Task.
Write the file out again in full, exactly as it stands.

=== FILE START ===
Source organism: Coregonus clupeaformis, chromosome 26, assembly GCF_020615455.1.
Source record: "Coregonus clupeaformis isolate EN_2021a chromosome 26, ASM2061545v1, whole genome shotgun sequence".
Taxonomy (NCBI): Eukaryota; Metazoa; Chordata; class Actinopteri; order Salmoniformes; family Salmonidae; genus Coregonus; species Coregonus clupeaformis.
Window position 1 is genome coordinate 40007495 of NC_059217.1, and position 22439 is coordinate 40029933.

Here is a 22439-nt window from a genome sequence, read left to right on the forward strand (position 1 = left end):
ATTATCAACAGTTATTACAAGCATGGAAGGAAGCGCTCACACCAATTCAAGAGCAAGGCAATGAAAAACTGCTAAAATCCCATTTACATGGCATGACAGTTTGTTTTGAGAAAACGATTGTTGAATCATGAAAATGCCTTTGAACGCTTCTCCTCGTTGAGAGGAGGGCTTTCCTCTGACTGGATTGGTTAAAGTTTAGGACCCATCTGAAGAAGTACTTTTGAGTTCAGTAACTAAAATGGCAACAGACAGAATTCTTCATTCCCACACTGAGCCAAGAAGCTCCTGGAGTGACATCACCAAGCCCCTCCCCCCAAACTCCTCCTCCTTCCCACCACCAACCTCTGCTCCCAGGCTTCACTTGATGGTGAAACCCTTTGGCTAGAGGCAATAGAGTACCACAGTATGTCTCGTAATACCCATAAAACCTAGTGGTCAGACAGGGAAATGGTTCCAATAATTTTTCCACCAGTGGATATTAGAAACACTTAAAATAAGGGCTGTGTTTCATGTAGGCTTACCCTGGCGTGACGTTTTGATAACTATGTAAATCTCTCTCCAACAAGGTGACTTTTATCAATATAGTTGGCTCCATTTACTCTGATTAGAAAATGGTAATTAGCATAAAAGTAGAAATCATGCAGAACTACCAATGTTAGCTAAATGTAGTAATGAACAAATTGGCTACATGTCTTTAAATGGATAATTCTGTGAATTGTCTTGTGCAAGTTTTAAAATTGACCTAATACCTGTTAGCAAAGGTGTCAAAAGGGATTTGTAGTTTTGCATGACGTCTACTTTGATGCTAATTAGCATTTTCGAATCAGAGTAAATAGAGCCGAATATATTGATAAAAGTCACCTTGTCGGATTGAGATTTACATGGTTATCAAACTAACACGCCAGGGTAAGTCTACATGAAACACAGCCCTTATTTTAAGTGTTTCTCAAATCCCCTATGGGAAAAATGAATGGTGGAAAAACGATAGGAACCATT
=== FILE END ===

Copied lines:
Source organism: Coregonus clupeaformis, chromosome 26, assembly GCF_020615455.1.
Source record: "Coregonus clupeaformis isolate EN_2021a chromosome 26, ASM2061545v1, whole genome shotgun sequence".
Taxonomy (NCBI): Eukaryota; Metazoa; Chordata; class Actinopteri; order Salmoniformes; family Salmonidae; genus Coregonus; species Coregonus clupeaformis.
Window position 1 is genome coordinate 40007495 of NC_059217.1, and position 22439 is coordinate 40029933.

Here is a 22439-nt window from a genome sequence, read left to right on the forward strand (position 1 = left end):
ATTATCAACAGTTATTACAAGCATGGAAGGAAGCGCTCACACCAATTCAAGAGCAAGGCAATGAAAAACTGCTAAAATCCCATTTACATGGCATGACAGTTTGTTTTGAGAAAACGATTGTTGAATCATGAAAATGCCTTTGAACGCTTCTCCTCGTTGAGAGGAGGGCTTTCCTCTGACTGGATTGGTTAAAGTTTAGGACCCATCTGAAGAAGTACTTTTGAGTTCAGTAACTAAAATGGCAACAGACAGAATTCTTCATTCCCACACTGAGCCAAGAAGCTCCTGGAGTGACATCACCAAGCCCCTCCCCCCAAACTCCTCCTCCTTCCCACCACCAACCTCTGCTCCCAGGCTTCACTTGATGGTGAAACCCTTTGGCTAGAGGCAATAGAGTACCACAGTATGTCTCGTAATACCCATAAAACCTAGTGGTCAGACAGGGAAATGGTTCCAATAATTTTTCCACCAGTGGATATTAGAAACACTTAAAATAAGGGCTGTGTTTCATGTAGGCTTACCCTGGCGTGACGTTTTGATAACTATGTAAATCTCTCTCCAACAAGGTGACTTTTATCAATATAGTTGGCTCCATTTACTCTGATTAGAAAATGGTAATTAGCATAAAAGTAGAAATCATGCAGAACTACCAATGTTAGCTAAATGTAGTAATGAACAAATTGGCTACATGTCTTTAAATGGATAATTCTGTGAATTGTCTTGTGCAAGTTTTAAAATTGACCTAATACCTGTTAGCAAAGGTGTCAAAAGGGATTTGTAGTTTTGCATGACGTCTACTTTGATGCTAATTAGCATTTTCGAATCAGAGTAAATAGAGCCGAATATATTGATAAAAGTCACCTTGTCGGATTGAGATTTACATGGTTATCAAACTAACACGCCAGGGTAAGTCTACATGAAACACAGCCCTTATTTTAAGTGTTTCTCAAATCCCCTATGGGAAAAATGAATGGTGGAAAAACGATAGGAACCATT